STEPHAN KANLIAN, Associate Chairperson
212 217.4306,

Course of Study

Semester 1
CF 505Innovation in the Development of the Beauty Industry3
CF 541Communication and Presentation Skills for Managers3
CF 530Consumer Insights1.5
Winter Session 1
CF 615Managing the Creative Process1.5
Semester 2
CF 510Cosmetic Product Innovation3
CF 513Corporate Finance for Managers3
Summer Session 1
CF 515Fragrance Product Innovation3
Semester 3
CF 663Graduate Seminar: Advanced Topics in Marketing3
CF 665Building a Social Brand1.5
CF 655Commerce Management1.5
or CF 675 Global Supply Chain Management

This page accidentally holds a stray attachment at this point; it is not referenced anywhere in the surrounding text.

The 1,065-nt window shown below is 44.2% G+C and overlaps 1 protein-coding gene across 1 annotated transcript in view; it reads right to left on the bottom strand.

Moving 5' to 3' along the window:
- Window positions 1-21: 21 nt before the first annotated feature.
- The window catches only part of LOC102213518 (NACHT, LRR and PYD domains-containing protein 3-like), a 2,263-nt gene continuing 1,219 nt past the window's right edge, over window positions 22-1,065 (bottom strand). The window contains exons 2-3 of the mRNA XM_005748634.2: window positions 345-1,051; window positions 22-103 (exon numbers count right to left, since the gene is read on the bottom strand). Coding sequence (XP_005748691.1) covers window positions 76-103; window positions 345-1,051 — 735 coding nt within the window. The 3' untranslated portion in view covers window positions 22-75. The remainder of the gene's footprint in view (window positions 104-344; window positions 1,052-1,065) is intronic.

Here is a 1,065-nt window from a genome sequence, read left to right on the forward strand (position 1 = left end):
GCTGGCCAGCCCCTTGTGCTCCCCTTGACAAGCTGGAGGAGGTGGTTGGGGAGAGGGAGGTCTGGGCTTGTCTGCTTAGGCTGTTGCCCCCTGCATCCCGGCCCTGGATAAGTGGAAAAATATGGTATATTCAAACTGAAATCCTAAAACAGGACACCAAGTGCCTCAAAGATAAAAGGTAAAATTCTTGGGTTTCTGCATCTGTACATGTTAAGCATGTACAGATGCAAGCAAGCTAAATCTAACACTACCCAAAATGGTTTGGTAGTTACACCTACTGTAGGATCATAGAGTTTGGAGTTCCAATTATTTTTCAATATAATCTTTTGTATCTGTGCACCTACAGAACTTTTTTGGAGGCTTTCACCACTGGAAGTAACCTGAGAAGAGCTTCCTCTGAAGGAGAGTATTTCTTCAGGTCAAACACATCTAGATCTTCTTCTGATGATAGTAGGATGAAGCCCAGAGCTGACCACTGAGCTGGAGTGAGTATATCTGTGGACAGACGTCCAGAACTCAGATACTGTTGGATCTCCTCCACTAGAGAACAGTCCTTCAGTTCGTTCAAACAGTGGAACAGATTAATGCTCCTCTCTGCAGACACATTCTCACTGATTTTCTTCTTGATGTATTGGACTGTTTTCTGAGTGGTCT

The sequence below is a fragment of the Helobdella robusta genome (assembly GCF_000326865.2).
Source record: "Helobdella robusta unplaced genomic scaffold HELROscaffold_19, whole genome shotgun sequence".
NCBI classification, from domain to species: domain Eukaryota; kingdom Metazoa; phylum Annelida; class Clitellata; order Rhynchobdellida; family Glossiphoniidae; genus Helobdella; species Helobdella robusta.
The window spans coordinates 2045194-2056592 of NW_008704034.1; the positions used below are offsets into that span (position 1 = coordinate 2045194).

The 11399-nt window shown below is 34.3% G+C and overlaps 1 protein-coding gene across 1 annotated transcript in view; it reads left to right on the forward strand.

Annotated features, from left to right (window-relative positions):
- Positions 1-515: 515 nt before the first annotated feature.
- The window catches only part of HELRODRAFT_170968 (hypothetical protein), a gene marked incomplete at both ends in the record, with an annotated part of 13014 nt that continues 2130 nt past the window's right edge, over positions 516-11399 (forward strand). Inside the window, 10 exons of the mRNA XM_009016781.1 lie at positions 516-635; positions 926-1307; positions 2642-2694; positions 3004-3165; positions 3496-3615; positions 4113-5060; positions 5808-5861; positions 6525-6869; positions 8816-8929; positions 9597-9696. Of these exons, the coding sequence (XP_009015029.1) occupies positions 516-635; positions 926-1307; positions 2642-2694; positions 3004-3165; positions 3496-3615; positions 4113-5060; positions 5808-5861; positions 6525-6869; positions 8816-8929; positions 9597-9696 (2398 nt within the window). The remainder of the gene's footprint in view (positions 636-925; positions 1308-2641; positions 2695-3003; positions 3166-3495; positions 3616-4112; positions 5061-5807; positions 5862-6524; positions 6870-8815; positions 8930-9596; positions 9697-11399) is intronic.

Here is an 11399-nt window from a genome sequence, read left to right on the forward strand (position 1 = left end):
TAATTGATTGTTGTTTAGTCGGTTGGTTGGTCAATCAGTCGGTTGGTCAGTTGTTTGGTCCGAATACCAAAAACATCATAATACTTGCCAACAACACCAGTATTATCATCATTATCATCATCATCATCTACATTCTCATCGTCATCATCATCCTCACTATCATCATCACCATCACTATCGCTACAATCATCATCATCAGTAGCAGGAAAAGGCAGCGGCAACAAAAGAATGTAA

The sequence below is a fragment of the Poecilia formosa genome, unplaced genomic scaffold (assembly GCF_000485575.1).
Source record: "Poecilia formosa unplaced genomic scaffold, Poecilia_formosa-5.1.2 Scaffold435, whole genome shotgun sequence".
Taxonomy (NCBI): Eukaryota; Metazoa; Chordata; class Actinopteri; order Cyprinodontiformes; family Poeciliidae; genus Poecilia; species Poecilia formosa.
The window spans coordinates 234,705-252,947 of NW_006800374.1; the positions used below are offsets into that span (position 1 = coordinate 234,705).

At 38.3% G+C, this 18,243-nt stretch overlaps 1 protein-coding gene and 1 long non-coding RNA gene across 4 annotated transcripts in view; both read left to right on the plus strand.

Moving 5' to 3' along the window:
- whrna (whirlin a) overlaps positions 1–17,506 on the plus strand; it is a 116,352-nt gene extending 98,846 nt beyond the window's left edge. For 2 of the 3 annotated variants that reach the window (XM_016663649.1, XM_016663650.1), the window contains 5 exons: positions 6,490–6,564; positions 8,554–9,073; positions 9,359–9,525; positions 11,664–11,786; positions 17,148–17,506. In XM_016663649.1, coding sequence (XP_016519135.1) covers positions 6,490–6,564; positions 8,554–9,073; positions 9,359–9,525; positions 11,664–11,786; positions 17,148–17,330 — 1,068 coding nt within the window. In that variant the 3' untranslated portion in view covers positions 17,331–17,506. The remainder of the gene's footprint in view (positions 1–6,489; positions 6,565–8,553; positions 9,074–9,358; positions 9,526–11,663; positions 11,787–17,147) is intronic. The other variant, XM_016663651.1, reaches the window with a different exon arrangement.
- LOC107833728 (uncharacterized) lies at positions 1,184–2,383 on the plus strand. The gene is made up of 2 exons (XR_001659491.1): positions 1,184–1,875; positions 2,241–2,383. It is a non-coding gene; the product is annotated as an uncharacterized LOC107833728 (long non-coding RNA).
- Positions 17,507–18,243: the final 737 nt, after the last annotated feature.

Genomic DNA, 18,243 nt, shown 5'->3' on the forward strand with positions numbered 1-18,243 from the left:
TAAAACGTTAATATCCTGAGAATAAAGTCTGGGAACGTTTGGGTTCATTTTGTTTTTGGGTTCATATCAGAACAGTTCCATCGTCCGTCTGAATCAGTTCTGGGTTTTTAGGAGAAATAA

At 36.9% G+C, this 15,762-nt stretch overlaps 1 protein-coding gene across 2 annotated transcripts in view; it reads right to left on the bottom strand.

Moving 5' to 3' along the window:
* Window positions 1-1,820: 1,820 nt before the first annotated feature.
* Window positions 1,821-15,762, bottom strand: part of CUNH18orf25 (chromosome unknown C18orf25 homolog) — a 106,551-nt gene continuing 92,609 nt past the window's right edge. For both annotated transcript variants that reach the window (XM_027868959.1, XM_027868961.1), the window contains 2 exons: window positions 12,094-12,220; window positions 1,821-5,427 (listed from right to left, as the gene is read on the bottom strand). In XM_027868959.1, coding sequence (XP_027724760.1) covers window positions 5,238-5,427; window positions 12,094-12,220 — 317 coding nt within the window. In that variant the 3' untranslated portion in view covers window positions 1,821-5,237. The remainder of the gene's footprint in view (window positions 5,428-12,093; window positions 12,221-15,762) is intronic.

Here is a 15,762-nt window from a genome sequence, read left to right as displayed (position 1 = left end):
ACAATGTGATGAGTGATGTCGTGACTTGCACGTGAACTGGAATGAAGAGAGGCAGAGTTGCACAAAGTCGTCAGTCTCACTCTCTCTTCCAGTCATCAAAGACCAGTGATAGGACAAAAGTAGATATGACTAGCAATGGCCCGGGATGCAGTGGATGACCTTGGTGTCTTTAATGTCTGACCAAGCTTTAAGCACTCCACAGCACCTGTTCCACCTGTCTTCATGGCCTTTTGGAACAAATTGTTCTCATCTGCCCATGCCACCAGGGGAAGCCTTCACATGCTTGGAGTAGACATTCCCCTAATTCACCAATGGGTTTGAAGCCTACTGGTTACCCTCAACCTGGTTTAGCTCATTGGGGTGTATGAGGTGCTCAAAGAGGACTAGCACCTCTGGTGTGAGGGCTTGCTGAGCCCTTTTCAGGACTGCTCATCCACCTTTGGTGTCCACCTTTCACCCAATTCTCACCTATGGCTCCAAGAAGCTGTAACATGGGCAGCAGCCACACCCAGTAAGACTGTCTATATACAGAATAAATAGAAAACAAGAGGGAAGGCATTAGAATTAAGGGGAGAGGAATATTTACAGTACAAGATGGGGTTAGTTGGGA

Winter Session 2
CF 695Individual Development Plan3
Semester 4
CF 670Graduate Seminar: Advanced Topics in Leadership3
CF 682Global Cosmetics and Fragrance Markets4
Summer Session 2
CF 690Graduate Seminar: Capstone Project4
Total Credits38


All degree programs require that students maintain a cumulative grade point average of 3.0 every semester while enrolled in the program. A student will be sent a warning notice for the first term that the 3.0 GPA is not achieved. A second term with a GPA below 3.0 will result in a limitation of registration credits or possible dismissal from the program. A final GPA of 3.0 is required for graduation. Each degree program also has specific requirements for graduation.


Requirements for Candidacy

See each program’s specific degree requirements.

Eligibility to Attend Commencement Exercises

Candidates for the master’s degree at FIT must have advanced to candidacy before being permitted to attend graduation ceremonies.

Maintenance of Matriculation